Lie — Soap Kills Germs

The Story

Your parents, your teachers, almost everyone, have always told you to use soap when you wash your hands, because it kills germs. The same rule applies for washing dishes, wiping down counters, and every other situation where you want to clean away germs.

It's just common sense to do this, and we no longer even think about it when we do it, it's become automatic with us.



Most of what we consider to be dirt, whether something disgusting or simply messy fingers from eating chicken wings or apple pie, fits into one of two major categories. One of them dissolves or mixes well with water but not with oil, and the other with oil but not with water.

Soap (or detergent) is a notable exception to this rule. One end of its molecule gets along well with water, and the other end with oil.

If you mix oil and water, the two parts will soon separate again. But if you add soap to the mixture, each soap molecule will attach to both oil and water molecules, and everything will mix together uniformly.


When you wash with only water, the water-friendly dirt dissolves or mixes with the water. Rubbing or other mechanical action separates the wet dirt from our hands, clothes, counter tops, or whatever, and then rinsing removes this loosened dirt.

But any dirt that is oil-friendly will remain in place, stuck in the grease. Washing with water will remove very little of it.

That's why we use soap to clean with. It allows oil and grease and attached dirt to mix with the water and to behave just like water-friendly dirt.


Germs are much larger than molecules, and can be embedded in oil-friendly or water-friendly dirt. But when it comes to washing, they behave just like any other kind of dirt. Washing with only water will get rid of some of them. Washing with water and soap will get rid of almost all of them.

Once you have both soap and water, the only important factor in removing dirt and germs is the thoroughness of the mechanical scrubbing (to loosen the dirt) and the thoroughness of the rinsing (to remove the dirt). That's why we're told to wash everywhere, even the backs of our hands and between our fingers, and why we rinse until all trace of soap is gone.

All of that washing does a great job of removing nearly all of the germs, but it doesn't kill them. A thorough washing will remove much more than 99% of the germs, and what remains is usually at a safe level that can easily be handled by our immune systems. Unless we're medical workers dealing with morbid situations, we don't need to be concerned.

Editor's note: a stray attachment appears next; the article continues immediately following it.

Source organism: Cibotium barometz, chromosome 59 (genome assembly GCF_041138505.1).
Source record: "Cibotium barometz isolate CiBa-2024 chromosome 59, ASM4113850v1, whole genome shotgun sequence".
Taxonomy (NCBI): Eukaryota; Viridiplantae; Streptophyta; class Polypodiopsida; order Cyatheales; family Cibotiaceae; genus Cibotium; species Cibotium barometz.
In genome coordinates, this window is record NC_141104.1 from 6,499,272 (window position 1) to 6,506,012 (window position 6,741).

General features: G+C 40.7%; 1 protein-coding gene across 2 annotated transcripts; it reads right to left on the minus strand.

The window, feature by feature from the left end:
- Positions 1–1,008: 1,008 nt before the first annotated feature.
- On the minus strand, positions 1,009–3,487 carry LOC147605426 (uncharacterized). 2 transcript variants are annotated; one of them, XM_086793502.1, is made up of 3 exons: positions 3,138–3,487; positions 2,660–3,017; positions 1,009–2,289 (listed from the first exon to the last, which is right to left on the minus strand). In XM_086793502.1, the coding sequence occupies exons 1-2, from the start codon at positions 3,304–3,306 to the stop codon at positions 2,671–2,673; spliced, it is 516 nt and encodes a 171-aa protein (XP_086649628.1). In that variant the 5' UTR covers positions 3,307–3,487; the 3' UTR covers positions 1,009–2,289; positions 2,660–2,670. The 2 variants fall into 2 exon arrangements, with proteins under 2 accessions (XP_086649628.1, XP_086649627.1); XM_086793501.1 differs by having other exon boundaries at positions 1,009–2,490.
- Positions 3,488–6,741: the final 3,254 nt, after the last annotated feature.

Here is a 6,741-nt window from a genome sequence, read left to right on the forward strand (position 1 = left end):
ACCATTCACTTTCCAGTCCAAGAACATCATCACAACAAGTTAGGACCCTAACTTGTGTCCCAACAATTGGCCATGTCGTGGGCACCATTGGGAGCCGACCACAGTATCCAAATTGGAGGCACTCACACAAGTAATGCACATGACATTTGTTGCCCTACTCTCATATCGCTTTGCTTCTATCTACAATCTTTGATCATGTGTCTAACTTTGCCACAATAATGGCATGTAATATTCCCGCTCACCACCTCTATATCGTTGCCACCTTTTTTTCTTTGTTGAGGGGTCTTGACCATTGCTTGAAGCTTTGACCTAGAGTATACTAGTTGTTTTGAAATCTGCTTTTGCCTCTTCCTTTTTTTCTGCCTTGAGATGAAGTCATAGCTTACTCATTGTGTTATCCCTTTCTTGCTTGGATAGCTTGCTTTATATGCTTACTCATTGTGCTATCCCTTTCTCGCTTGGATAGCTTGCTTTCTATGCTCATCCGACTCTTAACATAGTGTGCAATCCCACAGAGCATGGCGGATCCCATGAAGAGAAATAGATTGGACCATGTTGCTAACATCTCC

In some situations removing 99+% of the germs isn't good enough. When dealing with highly contagious diseases, the remaining germs need to be killed. When a patient is undergoing surgery, minimizing the number of germs that can contaminate the patient is essential: there is direct access to the patient's inside, and the patient is in a weakened state.

Special soaps were developed that contain germicides and antibiotics that kill almost all the germs not removed by thorough washing. For the patient, this is a good thing. But in general it can be bad.

Germ Resistance

If antibiotic soap kills 99.99% of the germs, what about that .01% that survive? For patients and contagion control, it usually doesn't matter, and the antibiotic soap serves its purpose well.

But that .01% ends up in sinks, on towels, on countertops, etc. Those surviving germs survived because the antibiotic didn't kill them, and in terms of micro-evolution that means that when they reproduce, the new germs will be much better able to survive antibiotic attacks.

This is how super-bugs are created. Every sink, nook, and cranny in a hospital becomes a breeding ground for these surviving germs.

This is why hospitals now use extra care to thoroughly sterilize as much as they can, using chemicals that kill 100% of the germs. (These chemicals are unsafe to use on people, so antibiotic soap must still be used.)

Germ Resistance at Home

The bad part of all this story is that many people think that killing germs is a good thing. They buy antibiotic soap because they think it is the right thing to do.

But what it actually accomplishes isn't to kill the germs on their hands (washing has already removed them), but to fill household sinks, countertops, drains, sewers, etc. with germs that are becoming more and more resistant to antibiotics. As a result, more and more diseases and infections will become untreatable.

You can scrub your kitchen counter with cleaners guaranteed to kill 99.99% of the bacteria, but those 1 in 10,000 that are left will replace everything that was originally there in only four or five hours. But that's only if food and water is available to the bacteria. If the counter stays thoroughly clean and dry, it doesn't really matter whether there was bacteria on it; it will be fine. If the counter stays dirty and damp, it doesn't really matter how many bacteria you kill; the counter will soon be infested again.


The evil part of all this story is that the soap and detergent manufacturers and the pharmacy industry are massively advertising and promoting the use of antibiotic soaps and cleaners for household use.

We're all conditioned to believe that soap kills germs, so when presented with soap that actually does kill germs, we think it is a good thing, and we buy it, and big pharma makes more money.